The prior art system of FIG. 2 contained many data buffers as evidenced by queues 42, 44, 52, and 54. These data buffers, or queues, temporarily store the data between read and write cycles between the I/O system and the memory system in order to properly transmit the data asynchronously. For instance, queue 42 in the IRA 38 temporarily stores packets of data before sending them to the uplink module 46, and queue 44 in the uplink module 46 temporarily holds the data packets while waiting for the current memory transaction to be completed. A queue 54 in the downlink module 56 is used when the I/O device 36 makes a request to read data from the SLC 62, and similarly a queue 52 and the IRA 58 buffers the read data from the SLC 62 back to the I/O device 36. The buffering in queues 54 and 52 are often required because the clock speed in clock domain 32 is much greater than the clock speed in the clock domain 30. In other words, memory systems can typically be clocked faster, and therefore operate faster, than peripheral I/O systems.

The data buffering represented by queues 42, 44, 52, and 54 consume large amounts of valuable electronic real estate. In fact, the large number of buffers required in a system such as the prior art of FIG. 2 often require multiple ASICs (Application-Specific Integrated Circuits). Such buffering is required however, because the clock speeds in clock domain 32 are fast enough with respect to the clock speeds in clock domain 30, that the storage controller 40 will be sending data across the interface faster than it can be handled on the I/O side. The present invention provides this interface between the I/O system and the memory system, without the need for the large amount of data buffers or queues.

FIG. 3 is a block diagram of the system interface of the present invention. The system of FIG. 3 provides an asynchronous interface between input/output devices, and the system memory, without the need for a large number of buffers.

The I/O devices, or peripheral devices, can be seen in FIG. 3 as I/O A 102 through I/O n 104. I/O A through I/O n represent multiple input/output devices which are to be interfaced to the memory of the computing system. I/O devices 102 and 104 send read data and write data requests to and from the I/O bus 106, and transmit and receive data in response to these requests. The I/O interface bridge 108 is connected to the I/O bus 106 to allow the I/O devices to communicate with the memory system residing in another clock domain. The I/O devices 102 and 104, the I/O bus 106, and the bridge 108 reside in a first clock domain 110. Across clock domain boundary 112 is clock domain 114, wherein the downlink module 116, the uplink module 118 and the SLC 120 reside. The bridge 108 provides an asynchronous interface across the clock domain boundary 112 so that the I/O devices of clock domain 110 can communicate with the SLC 120 of clock domain 114.

The bridge 108 includes bus interface logic 122, which provides the physical interface between the I/O bus 106 and data transferred to and from the SLC 120. The bridge 108 also includes arbitrator logic 124 to present multiple devices from making bus requests simultaneously. Various different arbitration techniques can be used, including fixed priority schemes, round-robin priority schemes and other schemes.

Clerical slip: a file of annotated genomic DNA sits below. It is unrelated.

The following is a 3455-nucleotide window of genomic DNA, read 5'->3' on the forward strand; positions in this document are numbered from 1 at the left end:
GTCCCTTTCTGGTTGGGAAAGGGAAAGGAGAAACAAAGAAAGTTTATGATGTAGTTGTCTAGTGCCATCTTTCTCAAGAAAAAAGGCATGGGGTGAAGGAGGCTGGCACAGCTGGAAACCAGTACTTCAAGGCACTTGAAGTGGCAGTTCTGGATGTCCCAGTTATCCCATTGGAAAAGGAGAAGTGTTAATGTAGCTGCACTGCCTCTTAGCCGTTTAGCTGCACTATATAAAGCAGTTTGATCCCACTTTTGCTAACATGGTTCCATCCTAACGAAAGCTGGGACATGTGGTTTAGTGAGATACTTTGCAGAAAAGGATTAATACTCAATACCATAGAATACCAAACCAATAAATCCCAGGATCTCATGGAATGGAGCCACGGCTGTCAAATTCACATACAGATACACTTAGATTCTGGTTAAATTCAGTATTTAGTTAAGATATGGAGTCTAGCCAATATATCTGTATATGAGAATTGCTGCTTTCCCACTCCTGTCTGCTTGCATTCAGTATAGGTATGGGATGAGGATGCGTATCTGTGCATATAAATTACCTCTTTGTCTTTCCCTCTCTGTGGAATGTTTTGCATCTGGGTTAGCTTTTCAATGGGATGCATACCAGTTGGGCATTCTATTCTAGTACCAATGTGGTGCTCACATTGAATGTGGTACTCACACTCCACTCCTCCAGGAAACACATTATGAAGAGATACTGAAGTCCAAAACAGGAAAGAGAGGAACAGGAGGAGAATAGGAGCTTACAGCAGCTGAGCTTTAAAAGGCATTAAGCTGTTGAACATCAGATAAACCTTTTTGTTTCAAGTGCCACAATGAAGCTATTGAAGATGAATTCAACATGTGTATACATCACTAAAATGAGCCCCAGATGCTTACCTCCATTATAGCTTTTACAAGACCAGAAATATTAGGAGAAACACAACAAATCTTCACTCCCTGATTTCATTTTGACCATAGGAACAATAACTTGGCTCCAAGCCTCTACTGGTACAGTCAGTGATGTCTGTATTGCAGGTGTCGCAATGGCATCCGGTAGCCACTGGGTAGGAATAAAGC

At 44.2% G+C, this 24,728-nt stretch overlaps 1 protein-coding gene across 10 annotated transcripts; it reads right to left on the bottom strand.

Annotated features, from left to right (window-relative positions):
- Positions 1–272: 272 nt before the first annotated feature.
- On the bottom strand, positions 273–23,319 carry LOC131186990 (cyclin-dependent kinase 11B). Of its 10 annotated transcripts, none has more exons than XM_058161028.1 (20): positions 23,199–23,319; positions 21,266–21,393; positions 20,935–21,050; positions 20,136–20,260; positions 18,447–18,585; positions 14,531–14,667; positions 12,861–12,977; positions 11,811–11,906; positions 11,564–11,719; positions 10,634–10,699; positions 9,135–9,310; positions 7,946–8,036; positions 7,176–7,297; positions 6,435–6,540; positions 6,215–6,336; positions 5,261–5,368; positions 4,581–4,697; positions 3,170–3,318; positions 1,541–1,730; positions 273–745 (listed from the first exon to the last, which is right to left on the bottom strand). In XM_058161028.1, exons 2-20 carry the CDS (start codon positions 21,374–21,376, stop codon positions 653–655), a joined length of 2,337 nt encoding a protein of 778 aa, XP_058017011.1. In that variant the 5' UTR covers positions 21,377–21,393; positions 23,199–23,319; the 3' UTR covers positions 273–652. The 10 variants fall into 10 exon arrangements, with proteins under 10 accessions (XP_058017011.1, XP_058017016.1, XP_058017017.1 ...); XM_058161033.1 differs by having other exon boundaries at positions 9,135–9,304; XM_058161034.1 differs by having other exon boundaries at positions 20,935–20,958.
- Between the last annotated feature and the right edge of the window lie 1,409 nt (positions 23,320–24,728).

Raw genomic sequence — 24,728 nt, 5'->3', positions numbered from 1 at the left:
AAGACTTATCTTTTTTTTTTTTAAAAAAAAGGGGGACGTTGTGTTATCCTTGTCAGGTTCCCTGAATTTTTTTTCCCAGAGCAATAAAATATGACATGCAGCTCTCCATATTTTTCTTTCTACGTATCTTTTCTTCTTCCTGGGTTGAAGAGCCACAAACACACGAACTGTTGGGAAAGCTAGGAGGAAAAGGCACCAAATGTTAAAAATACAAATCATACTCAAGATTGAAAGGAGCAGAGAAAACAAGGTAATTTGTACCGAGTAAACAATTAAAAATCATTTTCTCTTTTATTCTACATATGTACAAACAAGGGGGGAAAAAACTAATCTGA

There are two asynchronous interfaces between the bridge and the circuitry within clock domain 114. The first asynchronous interface is between the bridge 108 and the uplink module 118, and an asynchronous interface between the bridge 108 and the downlink module 116. Each interface includes a request control line for controlling the latching of data, and also includes associated data paths. For example, in FIG. 3, a read request control line 126, for sending read request packets, is shown from the bridge to the uplink 118, which is converted to a read request and sent to the SLC 120 via line 128. The SLC 120 provides data in response to the data read request, and provides this data on the read data bus 130 to the downlink module 116, and thereafter back to the bridge 108 via data bus 132. In the preferred embodiment of the present invention, the read data bus 130 and 132 consists of an 8-word wide data path, followed by one word of status. This transfer is effected by sending the entire 8 words of data and the one status word from the SLC 120 to the downlink module 116 and thereafter to the bridge 108 in a one block transfer.

The uplink 118 receives the read request control signal on line 126, and sends the associated read request to the SLC 120 on line 128, and also simultaneously sends the read request to the downlink module 116 via line 134. The read request on line 134 to the downlink module 116, and the read acknowledge signal on line 136 work together to match the speed of the SLC 120 to the speed of the I/O bus 106. When the read data is returned to the downlink module 116 via the read data bus 130, the variable read acknowledge logic 138 in the downlink module 116 subsequently provides the read acknowledge signal on line 136 to indicate to the uplink module 118 that another read request can be transferred to the SLC 120 via line 128. This prevents SLC 120 from providing data on buses 130 and 132 faster than the I/O bus 106 is capable of accepting. The read acknowledge signal on line 136 can be delayed in time to most closely match the speed difference between the clock domain 110 and the clock domain 114. Furthermore, the read acknowledge signal on line 136 will not be generated by the variable read acknowledge logic 138 until some time after a ready signal on line 140 is received, which indicates that the SLC 120 is ready to provide more read data.